In conversation: Barry Humphries

Aussie performers Barry Humphries and Meow Meow discuss their show, Weimar Cabaret

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As Barry Humphries’ Weimar Cabaret prepares for take-off at the Barbican next week, Judi Herman speaks to the stars of the show. Australian actor, artist and comedian (you may well recognise him as Dame Edna Everage) Humphries and fellow Aussie – cabaret performer Melissa Madden Gray, who’s best known as Meow Meow. The pair discuss their passion for the raucous jazz of 1920s/30s Berlin – the backbone of the musical – and the composers and lyricists who were deemed ‘degenerate’ by the Nazis. They also talk about the music’s influence on the Australian, European and American music scenes and Humphries reveals why he gravitated towards Jewish boys at school.

Barry Humphries’ Weimar Cabaret runs Wednesday 11 – Sunday 29 July. 7.45pm, 2.30pm (Wed & Sat exc. 11 Jul), 3pm (Sun only) £19-£75. Barbican Theatre, EC2Y 8DS. www.barbican.org.uk

In conversation: David Charles Abell

Musical director and orchestrator David Charles Abell discusses his work on Kiss Me Kate

  ©Guy Farrow

©Guy Farrow

As Opera North revives its acclaimed 2015 production of Kiss Me Kate, the humorous reimagining of Shakespeare’s The Taming of The Shrew by Bella and Sam Spewack, Judi Herman speaks to the show's musical director and orchestrator David Charles Abell. He discusses the Spewacks, the brilliant Jewish husband and wife team, revealing the role the Spewacks played in getting Cole Porter onboard to write the musical that revived his career and is arguably his best and most popular work.

Kiss Me Kate runs Saturday 23 – Saturday 30 June. 7.30pm (Mon- Sat) 2.30pm (Thu & Sat only). £10-£105. London Coliseum, WC2N 4ES. 020 7845 9300. www.operanorth.co.uk

The show then tours to Scotland Wednesday 4 – Saturday 7 July. 7.15pm, 2.15pm (Sat only). £15.50-£49.50. Edinburgh Festival Theatre, EH8 9FT. 013 1529 6000. www.operanorth.co.uk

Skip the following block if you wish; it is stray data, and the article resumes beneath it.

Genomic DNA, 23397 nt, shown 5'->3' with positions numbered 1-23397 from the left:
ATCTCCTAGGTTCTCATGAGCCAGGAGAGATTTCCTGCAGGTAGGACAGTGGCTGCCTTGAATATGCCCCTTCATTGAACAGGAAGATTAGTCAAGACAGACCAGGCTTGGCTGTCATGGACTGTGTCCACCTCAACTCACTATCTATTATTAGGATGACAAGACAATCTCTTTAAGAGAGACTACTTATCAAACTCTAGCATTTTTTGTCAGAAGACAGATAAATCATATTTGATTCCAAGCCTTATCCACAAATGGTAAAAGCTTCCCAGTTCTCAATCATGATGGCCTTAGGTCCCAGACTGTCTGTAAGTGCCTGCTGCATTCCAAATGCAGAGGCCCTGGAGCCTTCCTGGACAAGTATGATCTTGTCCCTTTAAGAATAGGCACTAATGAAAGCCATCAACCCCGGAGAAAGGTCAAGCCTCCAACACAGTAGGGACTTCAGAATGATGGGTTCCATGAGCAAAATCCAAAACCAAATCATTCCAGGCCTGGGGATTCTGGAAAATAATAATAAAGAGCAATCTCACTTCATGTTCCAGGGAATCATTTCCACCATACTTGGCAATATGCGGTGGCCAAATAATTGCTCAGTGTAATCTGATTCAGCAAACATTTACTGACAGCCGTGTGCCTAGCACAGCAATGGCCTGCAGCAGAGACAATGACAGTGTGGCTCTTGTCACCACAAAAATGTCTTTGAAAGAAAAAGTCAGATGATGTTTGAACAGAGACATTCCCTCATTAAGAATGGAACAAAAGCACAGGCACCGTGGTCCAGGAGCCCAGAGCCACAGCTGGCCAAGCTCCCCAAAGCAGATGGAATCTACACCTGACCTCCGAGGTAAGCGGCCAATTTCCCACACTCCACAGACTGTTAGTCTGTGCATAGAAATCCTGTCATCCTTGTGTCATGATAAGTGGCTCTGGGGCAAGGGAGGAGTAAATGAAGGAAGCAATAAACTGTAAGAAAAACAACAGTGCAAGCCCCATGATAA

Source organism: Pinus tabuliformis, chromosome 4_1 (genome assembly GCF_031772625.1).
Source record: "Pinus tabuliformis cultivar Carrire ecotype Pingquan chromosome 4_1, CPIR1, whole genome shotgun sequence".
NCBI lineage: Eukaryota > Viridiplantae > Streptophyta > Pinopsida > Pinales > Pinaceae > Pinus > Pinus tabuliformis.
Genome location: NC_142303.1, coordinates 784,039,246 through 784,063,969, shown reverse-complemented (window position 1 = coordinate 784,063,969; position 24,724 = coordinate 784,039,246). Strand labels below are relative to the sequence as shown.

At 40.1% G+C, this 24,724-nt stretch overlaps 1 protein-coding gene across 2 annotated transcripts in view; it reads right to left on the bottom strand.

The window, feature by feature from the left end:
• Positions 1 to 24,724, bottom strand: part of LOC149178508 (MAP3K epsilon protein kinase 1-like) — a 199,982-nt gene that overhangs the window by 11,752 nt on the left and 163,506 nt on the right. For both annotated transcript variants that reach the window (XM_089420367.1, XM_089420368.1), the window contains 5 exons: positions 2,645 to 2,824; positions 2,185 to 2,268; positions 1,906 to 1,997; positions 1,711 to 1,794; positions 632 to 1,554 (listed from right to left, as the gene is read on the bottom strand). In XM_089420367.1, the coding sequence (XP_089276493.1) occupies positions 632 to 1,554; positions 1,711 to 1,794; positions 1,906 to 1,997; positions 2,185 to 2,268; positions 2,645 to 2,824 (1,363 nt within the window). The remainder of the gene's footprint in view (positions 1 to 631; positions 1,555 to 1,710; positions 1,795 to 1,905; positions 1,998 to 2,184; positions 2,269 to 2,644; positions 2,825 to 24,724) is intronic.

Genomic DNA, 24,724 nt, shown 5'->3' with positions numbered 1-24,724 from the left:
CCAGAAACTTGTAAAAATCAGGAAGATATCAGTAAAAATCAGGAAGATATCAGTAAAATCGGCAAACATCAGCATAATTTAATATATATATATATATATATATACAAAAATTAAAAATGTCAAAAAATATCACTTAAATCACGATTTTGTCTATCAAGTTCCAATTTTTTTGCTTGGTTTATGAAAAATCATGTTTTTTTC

In conversation: Phil Willmott

Phil Willmott talks about directing the European premiere of Arthur Miller’s last play

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In two scenes of Finishing the Picture recorded exclusively for JR OutLoud, we meet the outrageous husband and wife acting coaches, based on Lee and Paula Strasberg. In the first extract coach Flora, played by Nicky Goldie, is complaining to producer Phillip, played by Oliver Le Sueur, about ‘horrific’ working conditions and disrespect. Later you’ll hear Tony Wredden as Jerome, Paula’s pretentious husband. The action takes place on a movie set and director Phil Willmott reveals just how personal Arthur Miller gets in this autobiographical play inspired by the filming of The Misfits, Marilyn Monroe’s last movie, for which he wrote the screenplay; and just how resonant the vulnerable star’s treatment is today and the ‘Me Too’ movement.

Finishing the Picture runs Tuesday 12 June – Saturday 7 July. 7.30pm (Tue-Sat), 3pm (Sat & Sun only). £18-£20, £16-£18 concs. Finborough Theatre, SW10 9ED. 01223 357 851. www.finboroughtheatre.co.uk

In conversation: Jessica Martin

London actor Jessica Martin talks political plays, Spitting Image and graphic novels

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Jessica Martin plays Westminster Council leader Shirley Porter in Gregory Evans’ dark satire charting the events behind the Westminster ‘homes for votes’ scandal of the 1980s. She tells Judi Herman more about the resonance for 2018 of a play staged in a theatre barely five minutes from Grenfell Tower. Martin describes the scandal as “a real-life House of Cards situation” and Porter as “a north London Marie Antoinette”. The Spitting Image star also gives a taste of her Edwina Currie, and we get a peek at some of the exciting graphic novels she writes and illustrates too.

Shirleymander runs Wednesday 23 May – Saturday 16 June. 7.30pm (Mon-Sat), 2.30pm (Thu & Sat only). £25, £15 concs. The Playground Theatre, W10 6RQ. 020 8960 0110. www.theplaygroundtheatre.london

In conversation: Ariella Eshed

Tik-sho-ret's artistic director Ariella Eshed discusses her haunting show Under the Skin

  ©Lidia Crisafulli

©Lidia Crisafulli

As Tik-sho-ret Theatre Company prepare to bring their haunting production of Israeli playwright Yonatan Calderon's Under the Skin to Brighton, Judi Herman speaks to the company's artistic director Ariella Eshed. Discover the few known facts about concentration camp guard Annelise Kohlmann as the story of a love affair between her and a young female prisoner unfolds, before revealing the aftermath in 1991 Tel Aviv under threat during the Gulf War. Read about the show in more detail in our review of Under the Skin.

Under the Skin runs Wednesday 16 & Thursday 17 May in Sussex as part of the Brighton Fringe Festival. 7pm. £10, £8.50 concs. The Warren: Theatre Box, Brighton, BN1 4GU. www.brightonfringe.org